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SCIENTIST IN THE WHITE HOUSE
OF THE FIVE MEN entrusted with the drafting of the Declaration of Independence two were, or became, scientists of international renown. One was the aged Benjamin Franklin, known for his fundamental research into meteorology and electricity. The other was Thomas Jefferson, who wrote the draft of the Declaration. In 1797, when Vice-President of the United States and president of the American Philosophical Society, Jefferson read before the society, and published in its Transactions, one of the first technical papers on vertebrate paleontology in America, "A Memoir on the Discovery of Certain Bones of a Quadruped of the Clawed Kind in the Western Parts of Virginia."
Jefferson, then fifty-four years old, had since his youth been fascinated by the Virginia countryside, and by the West, which was then the blue horizon seen beyond the Cumberland Gap. As a young circuit lawyer, he had traveled far through the Virginian wilderness on horseback, visiting backwoods settlements that were sometimes a day's ride apart. He long remembered the beauty of the land, and later was to write in his "Notes on Virginia" with the eye of a naturalist, and even of a geologist years before that science was founded and established in the school curricula:
The passage of the Patomac through the Blue Ridge is, perhaps, one of the most stupendous scenes in nature. You stand on a very high point of land. On your right comes up the Shenandoah having ranged along the foot of the mountain an hundred miles to seek a vent. On your left approaches the Patomac, in quest of a passage also. In the moment of their junction, they rush together against the mountain, rend it asunder and pass to the sea. The first glance of this scene hurries the senses into the opinion, that this earth has been created in time, that the mountains were formed first, that the rivers began to flow afterwards ...
A most formative experience of Jefferson's youth was his education at William and Mary's College by Dr. William Small, a young Scotsman who had been influenced by the Enlightenment. The aim of this eighteenth-century European philosophical movement was well expressed by the pronouncement of a University of Glasgow professor that "The intention of Moral Philosophy is to direct men to that course of action which tends most effectually to promote their greatest happiness and perfection; as far as it can be done by observations and conclusions discoverable from the constitution of nature, without any aids of supernatural revelation." Protected by the free-thinking deputy governor of Virginia, Francis Fauquier, Small was able to revolutionize the curriculum at the tiny Virginia college. Of the influence of Dr. Small, Jefferson later said:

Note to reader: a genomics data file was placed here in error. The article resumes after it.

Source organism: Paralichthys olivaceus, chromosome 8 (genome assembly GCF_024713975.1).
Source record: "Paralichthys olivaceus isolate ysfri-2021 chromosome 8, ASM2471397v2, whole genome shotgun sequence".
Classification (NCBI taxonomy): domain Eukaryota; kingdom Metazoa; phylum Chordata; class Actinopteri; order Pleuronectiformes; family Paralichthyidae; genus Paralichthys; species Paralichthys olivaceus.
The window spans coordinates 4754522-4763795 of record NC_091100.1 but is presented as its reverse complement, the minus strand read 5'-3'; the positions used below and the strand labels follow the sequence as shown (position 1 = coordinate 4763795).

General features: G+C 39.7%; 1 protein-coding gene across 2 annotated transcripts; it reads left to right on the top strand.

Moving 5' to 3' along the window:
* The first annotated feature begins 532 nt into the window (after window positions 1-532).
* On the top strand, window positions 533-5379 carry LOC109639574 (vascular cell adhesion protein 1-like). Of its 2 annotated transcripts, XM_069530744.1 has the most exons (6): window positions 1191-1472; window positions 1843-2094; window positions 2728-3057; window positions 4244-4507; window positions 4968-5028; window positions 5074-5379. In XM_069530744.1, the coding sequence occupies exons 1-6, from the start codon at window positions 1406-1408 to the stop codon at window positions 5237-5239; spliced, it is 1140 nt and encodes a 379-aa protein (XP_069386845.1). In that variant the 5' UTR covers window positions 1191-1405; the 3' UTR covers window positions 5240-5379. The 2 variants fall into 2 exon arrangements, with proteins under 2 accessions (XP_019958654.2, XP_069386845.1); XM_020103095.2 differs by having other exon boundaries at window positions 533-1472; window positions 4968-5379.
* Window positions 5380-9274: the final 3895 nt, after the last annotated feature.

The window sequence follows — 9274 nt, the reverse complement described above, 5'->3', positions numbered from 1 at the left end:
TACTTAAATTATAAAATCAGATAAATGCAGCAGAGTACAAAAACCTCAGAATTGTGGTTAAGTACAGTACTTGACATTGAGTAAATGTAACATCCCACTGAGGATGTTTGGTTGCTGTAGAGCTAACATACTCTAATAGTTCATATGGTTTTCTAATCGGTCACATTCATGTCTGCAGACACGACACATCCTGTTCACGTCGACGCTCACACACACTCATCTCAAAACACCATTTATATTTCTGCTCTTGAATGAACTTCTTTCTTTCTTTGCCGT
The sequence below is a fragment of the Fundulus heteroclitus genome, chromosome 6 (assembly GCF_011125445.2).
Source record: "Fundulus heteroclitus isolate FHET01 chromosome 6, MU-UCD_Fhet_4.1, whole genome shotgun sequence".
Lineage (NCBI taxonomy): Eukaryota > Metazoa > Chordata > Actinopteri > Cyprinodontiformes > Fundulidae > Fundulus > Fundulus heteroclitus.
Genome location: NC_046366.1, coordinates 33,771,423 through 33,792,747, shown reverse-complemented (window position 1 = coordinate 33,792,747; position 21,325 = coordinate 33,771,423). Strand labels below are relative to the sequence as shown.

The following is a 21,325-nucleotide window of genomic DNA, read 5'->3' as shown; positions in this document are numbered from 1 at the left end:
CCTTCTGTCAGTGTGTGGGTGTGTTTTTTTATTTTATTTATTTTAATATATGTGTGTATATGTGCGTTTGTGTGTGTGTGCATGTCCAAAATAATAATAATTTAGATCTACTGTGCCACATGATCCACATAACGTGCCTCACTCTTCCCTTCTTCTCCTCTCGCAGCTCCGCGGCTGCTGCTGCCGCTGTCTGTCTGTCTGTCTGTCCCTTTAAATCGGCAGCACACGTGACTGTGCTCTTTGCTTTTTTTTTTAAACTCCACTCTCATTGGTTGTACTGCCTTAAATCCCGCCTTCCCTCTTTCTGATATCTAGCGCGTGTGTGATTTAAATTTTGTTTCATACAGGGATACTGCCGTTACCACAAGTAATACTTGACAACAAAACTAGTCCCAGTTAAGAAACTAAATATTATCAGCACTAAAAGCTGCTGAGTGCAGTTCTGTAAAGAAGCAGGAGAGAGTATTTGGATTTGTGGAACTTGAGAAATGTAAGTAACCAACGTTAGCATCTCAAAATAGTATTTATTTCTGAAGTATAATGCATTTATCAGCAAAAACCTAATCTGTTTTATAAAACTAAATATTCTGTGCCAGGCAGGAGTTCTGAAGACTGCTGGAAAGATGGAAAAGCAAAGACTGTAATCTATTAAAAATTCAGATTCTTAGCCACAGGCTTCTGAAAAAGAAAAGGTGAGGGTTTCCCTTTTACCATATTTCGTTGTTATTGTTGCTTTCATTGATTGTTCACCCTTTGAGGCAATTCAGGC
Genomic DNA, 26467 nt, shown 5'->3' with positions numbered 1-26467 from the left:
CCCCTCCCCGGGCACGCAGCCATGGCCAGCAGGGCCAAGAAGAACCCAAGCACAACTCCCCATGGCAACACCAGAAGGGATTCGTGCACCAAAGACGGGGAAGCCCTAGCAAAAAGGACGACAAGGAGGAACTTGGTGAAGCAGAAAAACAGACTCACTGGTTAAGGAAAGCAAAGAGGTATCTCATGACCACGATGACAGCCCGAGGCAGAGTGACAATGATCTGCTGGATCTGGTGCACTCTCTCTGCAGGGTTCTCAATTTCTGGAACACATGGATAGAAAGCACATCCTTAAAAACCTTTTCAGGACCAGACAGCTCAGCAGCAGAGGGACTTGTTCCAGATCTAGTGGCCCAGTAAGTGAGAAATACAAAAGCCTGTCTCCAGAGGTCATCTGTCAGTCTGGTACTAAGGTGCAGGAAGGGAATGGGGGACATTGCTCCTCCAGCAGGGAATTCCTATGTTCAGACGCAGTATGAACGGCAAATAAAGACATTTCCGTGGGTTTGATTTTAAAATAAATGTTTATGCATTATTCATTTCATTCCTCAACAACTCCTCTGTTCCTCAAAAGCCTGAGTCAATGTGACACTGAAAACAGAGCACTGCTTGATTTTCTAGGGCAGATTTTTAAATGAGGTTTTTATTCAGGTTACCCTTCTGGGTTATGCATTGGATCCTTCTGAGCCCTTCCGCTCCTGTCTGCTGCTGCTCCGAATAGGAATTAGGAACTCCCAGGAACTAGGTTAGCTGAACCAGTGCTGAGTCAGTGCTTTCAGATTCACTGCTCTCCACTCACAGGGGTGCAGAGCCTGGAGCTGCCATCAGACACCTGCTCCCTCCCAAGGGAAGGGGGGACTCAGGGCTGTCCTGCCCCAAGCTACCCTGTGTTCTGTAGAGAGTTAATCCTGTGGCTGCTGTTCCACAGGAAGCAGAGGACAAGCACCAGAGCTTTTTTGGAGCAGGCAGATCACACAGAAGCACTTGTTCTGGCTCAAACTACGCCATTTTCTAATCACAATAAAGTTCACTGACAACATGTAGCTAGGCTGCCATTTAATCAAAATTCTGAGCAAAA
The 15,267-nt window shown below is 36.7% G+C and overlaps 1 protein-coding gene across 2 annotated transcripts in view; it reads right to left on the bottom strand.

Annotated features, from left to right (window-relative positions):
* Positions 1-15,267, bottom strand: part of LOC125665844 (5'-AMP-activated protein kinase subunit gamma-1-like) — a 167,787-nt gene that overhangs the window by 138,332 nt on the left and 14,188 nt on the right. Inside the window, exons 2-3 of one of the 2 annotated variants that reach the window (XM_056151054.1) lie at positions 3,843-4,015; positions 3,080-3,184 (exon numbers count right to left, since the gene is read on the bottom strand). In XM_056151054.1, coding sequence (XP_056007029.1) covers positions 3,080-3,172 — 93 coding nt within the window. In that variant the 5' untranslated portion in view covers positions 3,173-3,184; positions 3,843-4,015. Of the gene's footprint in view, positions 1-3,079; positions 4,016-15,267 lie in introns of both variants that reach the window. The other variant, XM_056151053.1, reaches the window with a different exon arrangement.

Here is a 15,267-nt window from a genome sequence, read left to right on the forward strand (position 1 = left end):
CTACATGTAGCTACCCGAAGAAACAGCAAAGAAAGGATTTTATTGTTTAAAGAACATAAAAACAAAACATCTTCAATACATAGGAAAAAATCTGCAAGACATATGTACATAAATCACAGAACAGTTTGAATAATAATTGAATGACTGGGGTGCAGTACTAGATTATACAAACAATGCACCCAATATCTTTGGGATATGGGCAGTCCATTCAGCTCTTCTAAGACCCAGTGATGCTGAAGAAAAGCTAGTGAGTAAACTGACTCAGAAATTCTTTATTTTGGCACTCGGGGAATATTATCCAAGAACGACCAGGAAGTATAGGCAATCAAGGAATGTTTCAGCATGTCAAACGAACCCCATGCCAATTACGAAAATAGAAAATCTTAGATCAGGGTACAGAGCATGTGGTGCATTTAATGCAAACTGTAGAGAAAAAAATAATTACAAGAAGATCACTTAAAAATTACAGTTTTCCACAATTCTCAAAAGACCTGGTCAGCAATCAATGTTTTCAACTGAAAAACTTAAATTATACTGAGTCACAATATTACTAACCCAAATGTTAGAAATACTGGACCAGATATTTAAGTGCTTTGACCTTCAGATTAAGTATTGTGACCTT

Dr. William Small of Scotland ... Professor of Mathematics, a man profound in the most of the useful branches of science, with a happy talent of communication, correct and gentlemanly mannered, and an enlarged and liberal mind ... most happily for me, soon attached to me, and made me his daily companion when not engaged in the school; and from his conversation I got my first views of the expansion of science, and of the system in which we are placed.
Jefferson's contribution to a science directly concerned with "the system in which we are placed" was based on three enormous claws that were found in the dirt floor of a cave in western Virginia. Of their owner he writes, "I will venture to call him by the name of Great Claw or Megalonyx, to which he seems sufficiently entitled by the distinguished size of that member." Indians had told him legends of great lions that once lived in the forest, and he naturally compared his fossils with that animal, coming to the conclusion that the beast was probably two or three times the size of the African lion. Later he learned that similar claws had been found in South America associated with bones of a gigantic, extinct ground sloth. In spite of his misidentification, Jefferson's name Megalonyx is still used for this gigantic sloth, which ranged widely over the United States, until the time of the early Indians.